Shanghai entrepreneur amasses a secret army of critics
The diner sitting beside the sizzling hotpot at Hai Di Lao, one of China’s most popular restaurant chains, looks just like any other patron.
But take a closer look and one would realize that this person is armed with a pen, notebook and questionnaire, items that betray his real identity — an anonymous critic who is paid to review the restaurant, from its food quality to service efficiency to cleanliness of its tableware.
More than 70 years after the idea of employing mysterious shoppers and diners was introduced in the US and later used extensively by market research companies, 34-year-old Shanghai native Zhang Mili believes that it is about time such a concept gains traction in China.
In September, Zhang’s Huami Company launched the mobile app Da Ren Lai Ye, which means “Here Comes the Excellency”, a platform that allows anyone to become a food or shopping critic.
Da Ren Lai Ye has since been warmly welcomed by companies that used to commission research agencies to conduct market surveys as it is at least 50 percent cheaper to use, according to Zhang. She added that the app has also created a bond between customers and businesses as the former has now become involved in the management of the company he or she is evaluating.
“In this era of the sharing economy, people are not only sharing cars, apartments or wardrobes. We believe there is also a substantial number of people who would like to share the responsibilities of not only running a restaurant but also keeping an eye on food safety problems,” explained Zhang about her motivation to create the application.
Zhang isn’t the first person in China to come up with such a service. Zero Power Intelligence was one of the first companies in China to do so, but it is slightly different from Da Ren Lai Ye in that it specially trains people to produce professional reviews. The company has since its establishment a decade ago trained 1,500 people who review businesses in 85 percent of China’s major cities.
Da Ren Lai Ye sets no such requirements for its reviewers as Zhang believes that companies just want to know basic information, such as the state of cleanliness and the quality of service, instead of having to go through long reports filled with research jargon. She believes that everyone is more than capable of making such assessments.
For every task completed, critics get to earn between 50 ($7.24) and 280 yuan, depending on the complexity of the task. Zhang said that this relatively low cost of hiring critics means that a greater number of people get to review a restaurant, which translates to a more comprehensive and accurate assessment.
In a bid to ensure transparency and accountability, users of the app have to provide their personal and bank account details when they sign up.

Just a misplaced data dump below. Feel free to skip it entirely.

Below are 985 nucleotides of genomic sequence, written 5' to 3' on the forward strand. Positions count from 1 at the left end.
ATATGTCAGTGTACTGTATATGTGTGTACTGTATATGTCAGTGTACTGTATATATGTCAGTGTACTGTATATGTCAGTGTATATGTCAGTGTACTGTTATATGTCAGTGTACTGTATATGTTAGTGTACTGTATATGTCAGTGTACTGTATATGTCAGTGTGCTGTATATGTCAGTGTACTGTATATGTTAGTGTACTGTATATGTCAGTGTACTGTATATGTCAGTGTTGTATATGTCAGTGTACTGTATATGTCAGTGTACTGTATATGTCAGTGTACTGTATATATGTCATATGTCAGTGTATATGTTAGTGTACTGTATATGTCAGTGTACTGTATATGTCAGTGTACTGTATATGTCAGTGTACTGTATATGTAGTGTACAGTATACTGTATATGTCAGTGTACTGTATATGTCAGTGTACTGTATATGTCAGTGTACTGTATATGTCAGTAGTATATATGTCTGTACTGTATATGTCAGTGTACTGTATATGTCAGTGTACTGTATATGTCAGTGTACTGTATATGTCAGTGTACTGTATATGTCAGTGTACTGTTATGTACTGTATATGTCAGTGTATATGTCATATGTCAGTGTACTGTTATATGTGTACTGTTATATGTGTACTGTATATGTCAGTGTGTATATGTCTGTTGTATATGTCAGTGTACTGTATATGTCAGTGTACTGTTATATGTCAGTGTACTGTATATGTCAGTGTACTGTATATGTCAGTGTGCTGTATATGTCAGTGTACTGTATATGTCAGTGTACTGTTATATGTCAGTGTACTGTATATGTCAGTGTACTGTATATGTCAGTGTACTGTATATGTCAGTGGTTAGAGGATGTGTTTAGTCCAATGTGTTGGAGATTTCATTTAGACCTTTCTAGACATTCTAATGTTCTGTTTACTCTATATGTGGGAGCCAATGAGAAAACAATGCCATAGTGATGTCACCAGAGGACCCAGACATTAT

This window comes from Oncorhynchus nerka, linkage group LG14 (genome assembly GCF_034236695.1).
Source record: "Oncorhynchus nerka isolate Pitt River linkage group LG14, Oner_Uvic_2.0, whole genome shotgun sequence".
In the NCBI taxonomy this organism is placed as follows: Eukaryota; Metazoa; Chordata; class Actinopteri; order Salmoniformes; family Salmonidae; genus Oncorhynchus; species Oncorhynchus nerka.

There is no lack of independent consumer reviews or ratings platforms in China. Dianping.com, which last year become the country’s largest player in the industry following its merger with Meituan, now claims to have more than 200 million monthly active users from 250 cities nationwide, according to official statistics.
However, Zhang said that the drawback of such sites is that the evaluations are public. In contrast, the reviews by Da Ren Lai Ye are for clients’ eyes only.
“When a company wants to be reviewed, they are certainly looking for problems that they cannot find themselves. But few would want such problems exposed to the public. That’s the problem with rating websites,” said Zhang.
Though the application has only been around for a few months, Da Ren Lai Ye has already managed to attract more than 100,000 users and secure contracts to review the 750 Burger King outlets in China and hot pot chain Hai Di Lao.
Da Ren Lai Ye also counts Singaporean bakery chain Bread Talk as one of its high profile clients. The company had during the Mid-Autumn Festival in September commissioned Zhang to make sure all of the mooncakes sold at its thousands of outlets across the country were up to standards — local food franchisers have been known to at times use cheaper products to boost profitability.
“Previously, we set aside a budget of 200,000 yuan to fly our regional manager everywhere during the mooncake season. But this year, we achieved the same goal using less than 10 percent of that amount by having users on the app check on our behalf,” said Fang Zhi, general manager of the franchising department at Bread Talk.
Last week, Zhang’s app received its first contract from the Food and Drug Administration of a district government in Shanghai. According to the contract, more than 2,000 restaurants and eateries in the city’s Songjiang district will be scrutinized by the app’s users.
Looking ahead, Zhang’s biggest challenge is to get the thousands of mysterious diners to be more committed to being an anonymous critic.
“As a startup business, we cannot reject or blacklist users too easily. Sometimes we need to work with client companies to develop the survey questions in a more quirky way so that the critics don’t lose their patience,” she said.
Chu Dong, vice secretary-general of the China Chain Store and Franchise Association, commented that such an app could be the answer to the country’s problems with food safety.
“There is an imbalance between two ends: the government’s efforts are limited, while the food providers are numerous. Having so many consumers involved in the quality check process might be a solution,” said Chu.
Zhang Mili's app Da Ren Lai Ye has since September attracted more than 100,000 users. Zhang Mili, the founder of Da Ren Lai Ye